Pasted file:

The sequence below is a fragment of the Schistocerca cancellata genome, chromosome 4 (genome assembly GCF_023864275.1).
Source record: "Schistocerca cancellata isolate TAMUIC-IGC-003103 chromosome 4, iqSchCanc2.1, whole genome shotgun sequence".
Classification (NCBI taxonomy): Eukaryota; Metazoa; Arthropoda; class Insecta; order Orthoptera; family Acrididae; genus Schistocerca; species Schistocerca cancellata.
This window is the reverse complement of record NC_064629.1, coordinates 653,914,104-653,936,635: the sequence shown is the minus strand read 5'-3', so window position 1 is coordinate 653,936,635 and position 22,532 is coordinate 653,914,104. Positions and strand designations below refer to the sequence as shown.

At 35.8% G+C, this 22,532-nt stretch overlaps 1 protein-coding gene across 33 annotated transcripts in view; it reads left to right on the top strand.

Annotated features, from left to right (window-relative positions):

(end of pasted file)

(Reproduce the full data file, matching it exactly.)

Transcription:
The sequence below is a fragment of the Schistocerca cancellata genome, chromosome 4 (genome assembly GCF_023864275.1).
Source record: "Schistocerca cancellata isolate TAMUIC-IGC-003103 chromosome 4, iqSchCanc2.1, whole genome shotgun sequence".
Classification (NCBI taxonomy): Eukaryota; Metazoa; Arthropoda; class Insecta; order Orthoptera; family Acrididae; genus Schistocerca; species Schistocerca cancellata.
This window is the reverse complement of record NC_064629.1, coordinates 653,914,104-653,936,635: the sequence shown is the minus strand read 5'-3', so window position 1 is coordinate 653,936,635 and position 22,532 is coordinate 653,914,104. Positions and strand designations below refer to the sequence as shown.

At 35.8% G+C, this 22,532-nt stretch overlaps 1 protein-coding gene across 33 annotated transcripts in view; it reads left to right on the top strand.

Annotated features, from left to right (window-relative positions):